Elizabeth: The Golden Age (2007)
A mature Queen Elizabeth endures multiple crises late in her reign including court intrigues, an assassination plot, the Spanish Armada, and romantic disappointments.
12 October 2007 (USA)
- Universal Pictures (presents)
- StudioCanal (in association with)
- Working Title Films (in association with)
About the Costume Design
ueen Elizabeth I strongly influenced fashion over the course of her reign from 1558-1603. Before Elizabeth came to power in the mid-16th century, fashion in England was inspired by the Spanish and remained so up until the 1580s (Ashelford 12). Colors were somber and clothes had little embellishment (Ashelford 11). However by the 1560s, dress colors began to be much brighter with more decoration, and, as seen in Fig. 1, people began slashing the outer fabrics to expose contrasting colors in different layers (Ashelford 11). Ruffs, elaborately starched and ‘ruffled’ collars, were enormously popular among both men and women. By 1585, fashion historian Jane Ashelford notes “the ruff had reached its greatest extent and was balanced by the wide trunk sleeves, slender bodice and bell-shaped skirt” (12). Ruffs and collars came in many shapes and sizes, made of ruffled lace or gauzy linen that rose behind the head and dipped down in front of the bodice. The wideness of the collars helped balance out the silhouette, with its wide skirts and elongated torsos. A major component of the silhouette was an underskirt called the farthingale (originally from Spain), which helped set the shape of the skirt in an inflexible cone-shape (Ashelford 12). The farthingale is what helped Queen Elizabeth and the rest of English nobility maintain the distinctive shape of their dresses in the second half of the 16th century.
Costume designer for Elizabeth: The Golden Age, Alexandra Byrne, hews closely to the recognizable silhouette from the time period, emphasizing especially the dramatic ruffs and collars so widely attributed to Queen Elizabeth and the Elizabethan era, as seen in Figs. A and B. She even incorporates the famous butterfly-shaped collar (Fig. C) that is seen in some of the queen’s original portraits like the 1592 Ditchley portrait (Fig. 2). She reflects the typical silhouette of the dress by using two inverted triangles that meet at the waist (Fig. D). This gave off the sense of an elongated torso and allowed women to show off different fabrics in layers (Fig. 3).
Byrne chose to dress Cate Blanchett as the queen in rich, bright colors (Figs. E, F) that visually set her apart from the rest of the characters in the film. Being the most lavishly dressed figure reflects her status, power and the importance of her public image. In portraits of the queen such as Fig. 4, it is evident that her gowns were richly embroidered with colorful threads and jewels. However, Byrne’s costumes are more monochromatic in their fabric colors and embroidery (Fig. G). In another divergence from the historical reality, the film depicts Elizabeth wearing bright colors such as red, blue, yellow, or even green, while records suggest that the queen “adopted black and white as her personal colors” (Brown 97). Indeed, portraits of the queen feature dark colored fabrics, and sometimes white, attesting to this preference (Fig. 2). In the film (as in life) Elizabeth wore white (Fig. H) to emphasize her position as the “virgin queen,” married only to her country, but also to emphasize youthfulness and, again, wealth, since (like black), it was one of the most difficult colors to care for.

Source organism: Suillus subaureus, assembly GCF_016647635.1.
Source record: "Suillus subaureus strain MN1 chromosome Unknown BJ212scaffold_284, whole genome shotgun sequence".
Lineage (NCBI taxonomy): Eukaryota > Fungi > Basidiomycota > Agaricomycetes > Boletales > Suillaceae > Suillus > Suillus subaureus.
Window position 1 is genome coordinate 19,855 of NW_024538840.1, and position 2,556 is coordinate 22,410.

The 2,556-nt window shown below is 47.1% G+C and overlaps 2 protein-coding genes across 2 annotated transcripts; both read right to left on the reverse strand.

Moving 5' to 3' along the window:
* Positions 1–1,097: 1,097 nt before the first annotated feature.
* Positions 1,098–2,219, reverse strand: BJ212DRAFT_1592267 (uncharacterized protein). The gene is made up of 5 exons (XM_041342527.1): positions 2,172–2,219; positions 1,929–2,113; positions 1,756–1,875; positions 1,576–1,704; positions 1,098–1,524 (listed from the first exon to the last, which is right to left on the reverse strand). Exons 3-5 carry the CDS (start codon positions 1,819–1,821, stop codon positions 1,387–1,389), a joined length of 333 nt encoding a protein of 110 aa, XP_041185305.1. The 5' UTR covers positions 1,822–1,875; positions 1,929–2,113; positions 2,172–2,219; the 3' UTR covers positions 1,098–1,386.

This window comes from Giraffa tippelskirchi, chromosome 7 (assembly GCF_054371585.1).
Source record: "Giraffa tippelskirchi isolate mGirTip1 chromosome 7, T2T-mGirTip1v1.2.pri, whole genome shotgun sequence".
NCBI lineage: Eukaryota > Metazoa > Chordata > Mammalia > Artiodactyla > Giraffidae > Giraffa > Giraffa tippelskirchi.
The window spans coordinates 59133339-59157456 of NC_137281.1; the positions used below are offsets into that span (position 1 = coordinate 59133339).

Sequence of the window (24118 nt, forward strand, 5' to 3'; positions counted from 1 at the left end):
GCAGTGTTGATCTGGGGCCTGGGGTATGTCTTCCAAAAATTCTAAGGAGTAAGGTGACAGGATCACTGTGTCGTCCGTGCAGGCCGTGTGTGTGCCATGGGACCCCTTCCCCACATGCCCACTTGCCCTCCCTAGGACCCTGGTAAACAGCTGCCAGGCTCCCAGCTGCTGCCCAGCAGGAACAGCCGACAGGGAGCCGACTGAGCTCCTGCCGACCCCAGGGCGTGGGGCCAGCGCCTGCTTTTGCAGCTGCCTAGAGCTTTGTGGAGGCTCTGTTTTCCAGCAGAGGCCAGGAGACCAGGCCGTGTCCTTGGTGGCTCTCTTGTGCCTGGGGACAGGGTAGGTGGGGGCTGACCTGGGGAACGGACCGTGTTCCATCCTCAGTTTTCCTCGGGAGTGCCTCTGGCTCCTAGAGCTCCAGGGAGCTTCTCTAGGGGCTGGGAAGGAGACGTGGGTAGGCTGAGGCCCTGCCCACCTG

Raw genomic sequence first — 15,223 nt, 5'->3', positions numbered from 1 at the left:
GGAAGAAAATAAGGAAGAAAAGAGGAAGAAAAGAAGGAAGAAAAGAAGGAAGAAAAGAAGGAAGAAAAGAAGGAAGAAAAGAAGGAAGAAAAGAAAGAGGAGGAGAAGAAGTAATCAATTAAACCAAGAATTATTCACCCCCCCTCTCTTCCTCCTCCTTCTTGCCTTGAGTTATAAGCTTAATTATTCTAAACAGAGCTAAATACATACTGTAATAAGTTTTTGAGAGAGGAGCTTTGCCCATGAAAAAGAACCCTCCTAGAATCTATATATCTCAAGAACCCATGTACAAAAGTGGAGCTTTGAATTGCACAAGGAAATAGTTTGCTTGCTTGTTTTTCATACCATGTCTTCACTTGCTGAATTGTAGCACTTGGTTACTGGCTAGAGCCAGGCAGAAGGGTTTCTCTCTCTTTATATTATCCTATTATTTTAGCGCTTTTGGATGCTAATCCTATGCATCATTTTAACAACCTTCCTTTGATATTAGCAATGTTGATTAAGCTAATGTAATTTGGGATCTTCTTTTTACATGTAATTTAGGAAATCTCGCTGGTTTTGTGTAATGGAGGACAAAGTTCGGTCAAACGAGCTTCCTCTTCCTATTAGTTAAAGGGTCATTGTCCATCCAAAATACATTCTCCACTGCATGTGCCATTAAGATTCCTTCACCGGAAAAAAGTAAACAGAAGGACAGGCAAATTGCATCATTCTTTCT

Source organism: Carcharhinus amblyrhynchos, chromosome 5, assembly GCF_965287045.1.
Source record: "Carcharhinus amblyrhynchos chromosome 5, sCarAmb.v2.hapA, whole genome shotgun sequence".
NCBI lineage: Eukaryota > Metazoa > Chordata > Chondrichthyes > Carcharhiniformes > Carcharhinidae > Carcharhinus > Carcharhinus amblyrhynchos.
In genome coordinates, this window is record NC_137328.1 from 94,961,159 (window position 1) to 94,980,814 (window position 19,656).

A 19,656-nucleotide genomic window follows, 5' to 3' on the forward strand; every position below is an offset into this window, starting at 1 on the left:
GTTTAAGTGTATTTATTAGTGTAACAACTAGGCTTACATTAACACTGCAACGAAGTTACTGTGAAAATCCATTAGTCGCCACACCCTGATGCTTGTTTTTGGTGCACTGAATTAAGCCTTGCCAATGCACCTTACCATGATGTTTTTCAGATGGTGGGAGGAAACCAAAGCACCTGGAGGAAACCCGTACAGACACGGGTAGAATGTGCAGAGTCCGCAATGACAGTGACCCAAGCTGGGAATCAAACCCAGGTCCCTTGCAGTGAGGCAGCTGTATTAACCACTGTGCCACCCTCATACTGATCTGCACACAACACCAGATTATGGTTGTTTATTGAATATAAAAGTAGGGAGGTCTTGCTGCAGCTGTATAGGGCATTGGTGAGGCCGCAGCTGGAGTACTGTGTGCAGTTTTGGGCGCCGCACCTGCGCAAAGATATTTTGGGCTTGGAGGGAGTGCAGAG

One fashion detail that Byrne chose to leave out was the practice of bombasting that was very popular in the second half of the 16th century. This was an essential practice in men and women’s fashion, where one would stuff one’s clothes with cotton, horsehair, wool, or even sawdust in order to obtain a more exaggerated shape of the body and clothes. It is common for costume designers to omit this trend in their artistic interpretations of 16th-century fashion in favor of a more streamlined appearance that is favored today. Byrne’s work in this film earned her an Academy Award in Costume Design in 2007.
About the Costume Designer
lexandra Byrne (1962 – present) is an English costume designer who is best known for her costumes in historical dramas on screen (Wikipedia). Byrne’s interest in historical research and attention to detail is evident in the quality of work that goes into the costume sketches for this film, as seen in Fig. 5, which depicts the persimmon-colored gown Elizabeth wears in Fig. A. Her work in film includes Persuasion (1995), Hamlet (1996), Elizabeth (1998), Captain Corelli’s Mandolin (2001), Finding Neverland (2004), and The Phantom of the Opera (2004). She won an Oscar for her work on Elizabeth: The Golden Age (2007) and has earned four other Academy Award nominations for her costume design.
Since winning the Oscar, Byrne has also designed costumes for Marvel films, including Thor (2011), The Avengers (2012), Guardians of the Galaxy (2014), Avengers: Age of Ultron (2015), and Doctor Strange (2016).
- “Alexandra Byrne.” Wikipedia, June 16, 2017. https://en.wikipedia.org/w/index.php?title=Alexandra_Byrne&oldid=785944788.
- Ashelford, Jane. Dress in the Age of Elizabeth I. London: Batsford, 1988. http://www.worldcat.org/oclc/17981612.
- Brown, Susan, ed. Fashion: The Definitive History of Costume and Style. New York: DK Publishing, 2012. http://www.worldcat.org/oclc/840417029.